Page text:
Jon Acuff is one of the people I follow most when it come blogging and writing. As far as I can tell we are about the same age and he has taken the long road when it comes to pursuing his life’s dreams (vocationally speaking). I’m on that road now. Patiently, and sometimes not so patiently allowing God to open doors for me. I figured this would be a great post to share.
#1 in 2012: 3 things Zig Ziglar told me at lunch | Jon Acuff’s Blog.
(It’s fitting that this was the most popular post this year, because this year we lost a legend.)
A few weeks ago I had the chance to eat lunch with Zig Ziglar and his amazing family.
One of the most successful motivational speakers of all time, Zig is a legend the world over. I knew I’d get to spend time with his son Tom, a brilliant guy in his own right, but was not expecting to see Zig when I was in Dallas. Lunch was great and, during our conversation, Zig went out of his way to be incredibly kind to me. I was throwing tons of questions at him, his wife and Tom.
“How do you pursue a dream without wrecking your family?
“Did you ever wrestle with fear and your ego?”
“How do you not get lost in all the challenges that come with growing a business?”
Zig and Tom graciously answered every one of my questions. At the end of the lunch though, when we were getting ready to leave, Zig leaned forward on the table, pointed his finger at me, as if to say, “If you only hear 3 things today young man, hear these,” and then said this:
1. True success starts at home.
Zig implored me to pursue my wife continually and ceaselessly. All the speaking gigs in the world, all the book sales, all the fun opportunities don’t matter at all if I abandon my wife in pursuit of some dream. Watching Zig and his wife tell stories at lunch and laugh about decades of a shared adventure, it was easy to see he was living out this principle. When I told him I was bringing Jenny on stage with me at the Quitter Conference to talk about how working on a dream can be a team sport, he said, “That is the most brilliant thing you’re doing.” And I think he was right.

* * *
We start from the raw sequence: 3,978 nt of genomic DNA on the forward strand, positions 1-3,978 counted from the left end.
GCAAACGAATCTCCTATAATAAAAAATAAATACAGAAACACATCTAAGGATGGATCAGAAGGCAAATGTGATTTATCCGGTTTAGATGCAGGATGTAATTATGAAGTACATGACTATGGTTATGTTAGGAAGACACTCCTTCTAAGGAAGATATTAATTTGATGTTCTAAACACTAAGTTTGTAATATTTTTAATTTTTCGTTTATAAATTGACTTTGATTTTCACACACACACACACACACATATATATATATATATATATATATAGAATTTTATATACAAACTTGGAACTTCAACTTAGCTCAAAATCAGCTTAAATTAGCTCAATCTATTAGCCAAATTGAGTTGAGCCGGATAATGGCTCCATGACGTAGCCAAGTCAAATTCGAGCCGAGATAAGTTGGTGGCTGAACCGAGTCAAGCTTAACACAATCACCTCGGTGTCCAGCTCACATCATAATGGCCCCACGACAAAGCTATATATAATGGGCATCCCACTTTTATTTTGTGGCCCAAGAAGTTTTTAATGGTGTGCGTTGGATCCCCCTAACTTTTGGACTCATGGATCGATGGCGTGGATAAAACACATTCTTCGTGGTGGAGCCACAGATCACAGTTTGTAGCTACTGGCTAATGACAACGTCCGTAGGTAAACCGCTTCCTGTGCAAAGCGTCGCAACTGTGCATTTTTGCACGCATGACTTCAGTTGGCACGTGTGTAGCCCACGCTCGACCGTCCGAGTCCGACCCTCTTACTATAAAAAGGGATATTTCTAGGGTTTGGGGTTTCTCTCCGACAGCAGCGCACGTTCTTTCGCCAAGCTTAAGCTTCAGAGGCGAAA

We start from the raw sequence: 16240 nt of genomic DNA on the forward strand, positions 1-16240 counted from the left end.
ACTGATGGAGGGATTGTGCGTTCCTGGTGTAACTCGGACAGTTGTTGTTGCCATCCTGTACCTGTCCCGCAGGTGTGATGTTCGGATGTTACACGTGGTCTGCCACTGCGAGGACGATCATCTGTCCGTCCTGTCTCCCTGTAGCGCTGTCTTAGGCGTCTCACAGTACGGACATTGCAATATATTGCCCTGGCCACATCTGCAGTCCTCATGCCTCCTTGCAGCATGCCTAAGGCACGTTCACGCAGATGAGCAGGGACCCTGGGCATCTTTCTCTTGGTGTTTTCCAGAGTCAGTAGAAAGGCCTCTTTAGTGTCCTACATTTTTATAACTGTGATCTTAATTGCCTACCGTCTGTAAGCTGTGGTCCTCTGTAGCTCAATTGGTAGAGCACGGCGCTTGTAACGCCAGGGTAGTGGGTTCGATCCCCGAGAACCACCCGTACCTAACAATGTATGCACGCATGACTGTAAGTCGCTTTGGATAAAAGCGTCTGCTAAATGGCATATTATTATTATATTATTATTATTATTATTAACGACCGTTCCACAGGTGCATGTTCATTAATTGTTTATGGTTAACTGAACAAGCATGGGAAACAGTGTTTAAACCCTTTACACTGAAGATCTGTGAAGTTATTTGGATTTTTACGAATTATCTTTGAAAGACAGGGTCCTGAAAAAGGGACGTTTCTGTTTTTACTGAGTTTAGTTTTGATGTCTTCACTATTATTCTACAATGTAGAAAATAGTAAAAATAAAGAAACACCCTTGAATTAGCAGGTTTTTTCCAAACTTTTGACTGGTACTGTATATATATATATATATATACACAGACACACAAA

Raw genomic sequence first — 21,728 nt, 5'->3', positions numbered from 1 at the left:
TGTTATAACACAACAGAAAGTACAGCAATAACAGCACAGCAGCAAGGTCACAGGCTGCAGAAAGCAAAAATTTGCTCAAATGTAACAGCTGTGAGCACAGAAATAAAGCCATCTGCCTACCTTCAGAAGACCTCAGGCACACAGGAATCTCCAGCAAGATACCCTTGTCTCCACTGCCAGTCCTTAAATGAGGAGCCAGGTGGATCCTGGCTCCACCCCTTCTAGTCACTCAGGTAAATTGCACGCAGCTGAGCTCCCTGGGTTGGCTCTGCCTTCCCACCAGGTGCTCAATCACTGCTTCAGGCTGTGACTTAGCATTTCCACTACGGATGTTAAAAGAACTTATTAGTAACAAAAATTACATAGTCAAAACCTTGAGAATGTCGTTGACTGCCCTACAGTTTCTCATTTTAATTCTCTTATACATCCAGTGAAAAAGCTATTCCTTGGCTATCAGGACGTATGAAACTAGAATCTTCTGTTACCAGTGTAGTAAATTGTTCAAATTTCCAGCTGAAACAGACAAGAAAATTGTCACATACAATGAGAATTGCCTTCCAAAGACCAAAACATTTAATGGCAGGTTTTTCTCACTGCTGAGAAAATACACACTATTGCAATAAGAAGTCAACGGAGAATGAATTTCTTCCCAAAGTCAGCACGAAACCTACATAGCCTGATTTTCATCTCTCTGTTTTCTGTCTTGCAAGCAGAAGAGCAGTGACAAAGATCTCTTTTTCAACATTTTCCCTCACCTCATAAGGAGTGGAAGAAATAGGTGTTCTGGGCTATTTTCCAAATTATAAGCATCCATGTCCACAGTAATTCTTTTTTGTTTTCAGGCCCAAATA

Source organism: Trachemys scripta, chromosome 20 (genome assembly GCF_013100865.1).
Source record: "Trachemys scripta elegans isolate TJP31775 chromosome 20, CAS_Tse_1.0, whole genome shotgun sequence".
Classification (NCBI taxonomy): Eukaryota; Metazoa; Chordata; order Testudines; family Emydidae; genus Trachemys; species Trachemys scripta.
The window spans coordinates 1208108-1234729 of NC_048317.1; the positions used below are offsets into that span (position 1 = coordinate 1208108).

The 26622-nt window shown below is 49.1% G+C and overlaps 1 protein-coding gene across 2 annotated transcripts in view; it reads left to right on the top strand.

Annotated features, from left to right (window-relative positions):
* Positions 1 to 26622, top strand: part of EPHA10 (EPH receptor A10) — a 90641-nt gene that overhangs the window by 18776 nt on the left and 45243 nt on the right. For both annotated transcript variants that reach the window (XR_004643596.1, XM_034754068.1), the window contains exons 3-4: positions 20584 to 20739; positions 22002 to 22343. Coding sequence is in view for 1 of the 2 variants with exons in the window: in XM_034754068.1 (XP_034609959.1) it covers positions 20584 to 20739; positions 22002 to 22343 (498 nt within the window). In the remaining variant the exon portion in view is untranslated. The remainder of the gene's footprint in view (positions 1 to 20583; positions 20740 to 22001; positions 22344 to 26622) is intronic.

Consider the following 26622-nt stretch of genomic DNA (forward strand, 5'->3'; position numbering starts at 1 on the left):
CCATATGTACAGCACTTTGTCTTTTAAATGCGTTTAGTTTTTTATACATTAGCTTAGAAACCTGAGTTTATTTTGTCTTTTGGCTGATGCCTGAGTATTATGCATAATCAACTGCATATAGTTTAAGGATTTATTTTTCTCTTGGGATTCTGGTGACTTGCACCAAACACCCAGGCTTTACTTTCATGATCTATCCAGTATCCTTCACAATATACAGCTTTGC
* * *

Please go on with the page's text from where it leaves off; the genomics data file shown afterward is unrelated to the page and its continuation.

2. Your reputation is everything.
“If you tell someone you’re going to be there at 9:00, don’t you dare show up at 9:01. Do the things you tell people you are going to do.” This one was hard to hear because I’m honestly not good at that. I tend to overpromise and under deliver because I want people to like me. I wrote about my desire to tell everyone, “Let’s get coffee sometime,” when I know we probably won’t. I make big promises that I simply can’t keep, because it’s fun to say “yes” to requests and hard to say “no.” But that kind of thing chips away at your reputation. Hearing Zig say that made me realize I need to do some repairs to my mine.
3. It’s not about you.
“Help other people be successful. That’s what it’s all about.” As I wrestle with building “my personal brand,” Zig’s words were like a lighthouse in a stormy night full of tweets. (That simile got a little away from me.) I know this sounds silly, but writing Quitter and holding the Quitter Conference really got me excited to help other people be successful in a way I haven’t felt before. For years, I was in a bit of a “me, me, me tailspin.” And it’s exhausting when life is all about you. You have to maintain so many edifices and fronts and plans and manipulations. I actually felt a great sense of freedom when Zig said “It’s not about you.”
I’m not done with those three ideas. That is, I haven’t mastered them and moved on. I’m still unpacking that lunch, working through what Zig shared. I think that’s what great leaders do. They shake you up, even over Pad Thai in a quiet restaurant in Dallas. They drop off grenade ideas and then say what I’m about to say to you:
So, what are you going to do with that?